News Archives September 11, 2012

Campus News for September 11, 2012

Sul Ross State University will commemorate Pueblo Unido IV with a two-night Micro Cinema film event Friday-Saturday, Sept. 14-15.
Hosted by the Fine Arts and Communication Department, the event will celebrate Latin heritage. Show times for both evenings is 7:30 p.m. in the Studio Theatre, Francois Fine Arts Building.
Friday night (Sept. 14) is a short©form format featuring such films as Jai/Life, Mariposa/Butterfly, Un Buen Hijo, Waiting for Trains, and I Am a Virgin for Sure. A longer offering, La Ciudad, tells the stories of Mexican American immigrants living in New York City.
Saturday night’s (Sept. 15) offering is the feature film A Better Life. Set in East Los Angeles, it depicts the struggles of a gardener-father who tries to keep his son away from gangs and immigration agents while trying to give his son the opportunities he never had. Demián Bichir was nominated for an Oscar in 2012 for his Best Performance by an Actor in a Leading Role.
A short discussion about the films will conclude each evening, and the event is open to the public. A one-day pass costs $5 and a two-day pass costs $8. Advanced tickets are available at or by calling 888-722-SRSU. Sul Ross State University students, faculty, and staff members with a valid ID receive free admission.
For more information, contact Michelle Selk, (432) 837-8794 or
The McReynolds Scholarship Endowment and Scholarship Fund has been established at Sul Ross State University.
The agreement, executed Aug. 13, is open to all majors, and graduates of any high school in Texas, New Mexico and Oklahoma are eligible to apply.
Preference will be given to majors in Industrial Arts, Education, Agriculture and Criminal Justice, as well as to applicants active or supportive of the Sul Ross Rodeo Program. Beginning freshmen who apply must be fully admitted to Sul Ross. Returning students must be making normal progress toward a degree and maintain an overall grade point average of 2.0 or higher.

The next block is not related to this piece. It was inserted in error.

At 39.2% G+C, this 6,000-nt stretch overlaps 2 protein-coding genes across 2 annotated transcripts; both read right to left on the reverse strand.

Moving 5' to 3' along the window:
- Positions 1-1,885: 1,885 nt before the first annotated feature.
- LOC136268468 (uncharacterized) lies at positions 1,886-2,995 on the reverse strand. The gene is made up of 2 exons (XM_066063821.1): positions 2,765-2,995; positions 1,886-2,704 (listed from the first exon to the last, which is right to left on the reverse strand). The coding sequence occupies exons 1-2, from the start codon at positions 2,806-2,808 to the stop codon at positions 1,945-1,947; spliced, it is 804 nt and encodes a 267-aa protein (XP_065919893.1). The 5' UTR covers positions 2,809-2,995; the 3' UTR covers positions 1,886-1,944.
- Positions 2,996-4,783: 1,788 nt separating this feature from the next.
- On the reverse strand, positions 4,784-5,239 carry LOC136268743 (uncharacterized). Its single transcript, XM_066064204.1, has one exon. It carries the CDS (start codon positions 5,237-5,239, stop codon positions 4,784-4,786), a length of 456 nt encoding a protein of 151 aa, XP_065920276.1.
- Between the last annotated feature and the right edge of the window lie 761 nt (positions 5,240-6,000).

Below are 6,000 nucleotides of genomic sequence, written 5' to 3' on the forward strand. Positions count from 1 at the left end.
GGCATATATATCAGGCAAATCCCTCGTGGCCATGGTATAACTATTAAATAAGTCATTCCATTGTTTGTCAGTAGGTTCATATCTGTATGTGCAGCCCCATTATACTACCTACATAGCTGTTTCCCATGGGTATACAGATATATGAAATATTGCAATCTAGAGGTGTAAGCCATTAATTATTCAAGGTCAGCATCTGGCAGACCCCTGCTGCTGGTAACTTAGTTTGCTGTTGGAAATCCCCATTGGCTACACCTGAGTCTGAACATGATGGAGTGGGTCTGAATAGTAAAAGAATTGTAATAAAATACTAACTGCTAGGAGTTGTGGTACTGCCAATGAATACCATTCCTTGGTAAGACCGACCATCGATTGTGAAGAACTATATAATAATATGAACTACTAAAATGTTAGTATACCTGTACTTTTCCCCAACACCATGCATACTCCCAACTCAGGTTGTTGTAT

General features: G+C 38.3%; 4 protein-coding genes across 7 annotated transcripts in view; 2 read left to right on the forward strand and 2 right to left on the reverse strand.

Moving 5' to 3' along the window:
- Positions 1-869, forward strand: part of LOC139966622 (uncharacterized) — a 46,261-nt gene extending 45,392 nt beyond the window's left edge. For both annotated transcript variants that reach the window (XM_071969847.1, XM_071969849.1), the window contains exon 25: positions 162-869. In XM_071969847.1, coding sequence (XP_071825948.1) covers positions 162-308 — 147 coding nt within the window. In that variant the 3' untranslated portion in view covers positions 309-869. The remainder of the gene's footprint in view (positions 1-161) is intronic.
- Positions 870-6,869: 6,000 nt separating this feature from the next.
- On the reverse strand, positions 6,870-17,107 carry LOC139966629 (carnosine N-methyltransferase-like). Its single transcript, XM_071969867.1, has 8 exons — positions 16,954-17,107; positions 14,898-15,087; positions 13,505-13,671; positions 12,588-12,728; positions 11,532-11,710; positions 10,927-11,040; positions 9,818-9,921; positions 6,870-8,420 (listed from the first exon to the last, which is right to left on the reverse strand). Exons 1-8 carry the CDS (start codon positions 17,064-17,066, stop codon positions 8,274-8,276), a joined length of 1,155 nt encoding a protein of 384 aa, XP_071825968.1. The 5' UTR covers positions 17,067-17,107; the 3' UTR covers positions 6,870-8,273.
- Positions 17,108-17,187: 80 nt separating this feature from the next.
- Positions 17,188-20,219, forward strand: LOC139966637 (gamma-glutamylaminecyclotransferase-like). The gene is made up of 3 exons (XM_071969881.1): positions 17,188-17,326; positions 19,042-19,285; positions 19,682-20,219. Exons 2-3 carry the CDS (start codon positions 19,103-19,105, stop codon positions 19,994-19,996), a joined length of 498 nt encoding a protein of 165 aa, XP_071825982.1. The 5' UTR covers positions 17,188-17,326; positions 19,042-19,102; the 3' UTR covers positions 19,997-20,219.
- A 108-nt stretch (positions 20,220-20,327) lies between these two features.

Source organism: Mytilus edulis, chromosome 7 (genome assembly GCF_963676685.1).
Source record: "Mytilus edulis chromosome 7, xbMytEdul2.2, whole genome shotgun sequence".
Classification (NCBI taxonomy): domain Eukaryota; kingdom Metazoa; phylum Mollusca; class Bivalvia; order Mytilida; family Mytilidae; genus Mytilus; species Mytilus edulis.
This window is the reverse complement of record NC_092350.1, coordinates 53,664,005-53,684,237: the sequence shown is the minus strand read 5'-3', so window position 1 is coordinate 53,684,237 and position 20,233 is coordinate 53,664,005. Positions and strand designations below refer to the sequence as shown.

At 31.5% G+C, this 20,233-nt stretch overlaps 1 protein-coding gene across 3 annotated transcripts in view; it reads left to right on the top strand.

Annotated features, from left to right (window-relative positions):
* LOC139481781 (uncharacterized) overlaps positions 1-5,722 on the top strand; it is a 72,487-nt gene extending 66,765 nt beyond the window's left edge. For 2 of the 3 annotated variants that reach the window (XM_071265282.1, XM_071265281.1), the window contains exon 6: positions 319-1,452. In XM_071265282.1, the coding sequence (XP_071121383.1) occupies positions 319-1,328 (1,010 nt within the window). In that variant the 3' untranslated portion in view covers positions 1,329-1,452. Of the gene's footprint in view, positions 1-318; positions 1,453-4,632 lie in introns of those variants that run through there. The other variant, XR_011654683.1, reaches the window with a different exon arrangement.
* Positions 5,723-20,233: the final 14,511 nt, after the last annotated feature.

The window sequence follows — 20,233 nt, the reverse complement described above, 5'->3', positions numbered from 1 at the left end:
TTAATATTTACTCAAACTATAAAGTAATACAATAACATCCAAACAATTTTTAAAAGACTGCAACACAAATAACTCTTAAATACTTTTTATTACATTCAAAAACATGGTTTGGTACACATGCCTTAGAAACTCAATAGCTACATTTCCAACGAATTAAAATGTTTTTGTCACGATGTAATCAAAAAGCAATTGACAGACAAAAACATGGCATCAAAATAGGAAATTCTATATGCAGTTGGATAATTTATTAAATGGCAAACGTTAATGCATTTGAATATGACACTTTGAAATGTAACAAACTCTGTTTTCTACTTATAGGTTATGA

Scholarship selections will be recommended to the University Scholarship Committee, who will make the awards.
“We are genuinely grateful to the McReynolds family for their support of present and future Sul Ross students,” said Dr. Ricardo Maestas, President.
Sul Ross endowments exceed $14 million with more than 215 individual scholarships.
For information on endowments, contact Leo Dominguez, (432) 837-8033 or
A scholarship fund to benefit rodeo team members has been established at Sul Ross State University.
The Evelyn Bruce Kingsbery Rodeo Scholarship Fund, established Aug. 31, will award scholarships to Sul Ross juniors and seniors who are current or incoming members of the rodeo team. Eligible recipients must be fully admitted to Sul Ross, in good disciplinary standing and NIRA (National Intercollegiate Rodeo Association) eligible.
Scholarship selections will be approved by the Dean of Agricultural and Natural Resource Sciences, as recommended by the rodeo coach. Final awards will be made in consultation with the University Scholarship Committee.
“This scholarship fund is indicative of the widespread support for Sul Ross,” President Ricardo Maestas said. “We thank the Kingsbery family for their generous contribution.”
Sul Ross endowments exceed $14 million with more than 215 individual scholarships.
For information on endowments, contact Leo Dominguez, (432) 837-8033 or
by Steve Lang, News and Publications
Joey Van Noy’s soil research carried him from ranch land south of Alpine to the University of Kentucky.